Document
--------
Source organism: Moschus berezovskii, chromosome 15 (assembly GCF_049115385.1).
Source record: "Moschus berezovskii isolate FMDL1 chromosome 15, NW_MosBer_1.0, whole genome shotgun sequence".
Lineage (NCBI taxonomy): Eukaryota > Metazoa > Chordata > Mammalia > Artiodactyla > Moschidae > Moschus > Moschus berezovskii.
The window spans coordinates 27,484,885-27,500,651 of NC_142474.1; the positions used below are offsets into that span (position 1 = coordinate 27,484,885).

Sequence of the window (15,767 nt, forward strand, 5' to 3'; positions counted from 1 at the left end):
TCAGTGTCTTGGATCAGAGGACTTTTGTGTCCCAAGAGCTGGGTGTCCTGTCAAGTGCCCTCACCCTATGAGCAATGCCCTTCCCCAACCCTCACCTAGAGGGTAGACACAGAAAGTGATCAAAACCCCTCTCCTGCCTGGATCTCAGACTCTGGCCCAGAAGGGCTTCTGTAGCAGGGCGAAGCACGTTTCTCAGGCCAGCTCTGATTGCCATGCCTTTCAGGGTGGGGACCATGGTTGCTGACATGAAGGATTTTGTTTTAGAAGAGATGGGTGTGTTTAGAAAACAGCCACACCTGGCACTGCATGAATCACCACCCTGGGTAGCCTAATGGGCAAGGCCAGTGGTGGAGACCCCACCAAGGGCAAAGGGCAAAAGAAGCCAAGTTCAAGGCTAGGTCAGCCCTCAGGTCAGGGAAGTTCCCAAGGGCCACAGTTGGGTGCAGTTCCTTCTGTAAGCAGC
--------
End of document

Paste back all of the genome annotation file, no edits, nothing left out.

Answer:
Source organism: Moschus berezovskii, chromosome 15 (assembly GCF_049115385.1).
Source record: "Moschus berezovskii isolate FMDL1 chromosome 15, NW_MosBer_1.0, whole genome shotgun sequence".
Lineage (NCBI taxonomy): Eukaryota > Metazoa > Chordata > Mammalia > Artiodactyla > Moschidae > Moschus > Moschus berezovskii.
The window spans coordinates 27,484,885-27,500,651 of NC_142474.1; the positions used below are offsets into that span (position 1 = coordinate 27,484,885).

Sequence of the window (15,767 nt, forward strand, 5' to 3'; positions counted from 1 at the left end):
TCAGTGTCTTGGATCAGAGGACTTTTGTGTCCCAAGAGCTGGGTGTCCTGTCAAGTGCCCTCACCCTATGAGCAATGCCCTTCCCCAACCCTCACCTAGAGGGTAGACACAGAAAGTGATCAAAACCCCTCTCCTGCCTGGATCTCAGACTCTGGCCCAGAAGGGCTTCTGTAGCAGGGCGAAGCACGTTTCTCAGGCCAGCTCTGATTGCCATGCCTTTCAGGGTGGGGACCATGGTTGCTGACATGAAGGATTTTGTTTTAGAAGAGATGGGTGTGTTTAGAAAACAGCCACACCTGGCACTGCATGAATCACCACCCTGGGTAGCCTAATGGGCAAGGCCAGTGGTGGAGACCCCACCAAGGGCAAAGGGCAAAAGAAGCCAAGTTCAAGGCTAGGTCAGCCCTCAGGTCAGGGAAGTTCCCAAGGGCCACAGTTGGGTGCAGTTCCTTCTGTAAGCAGC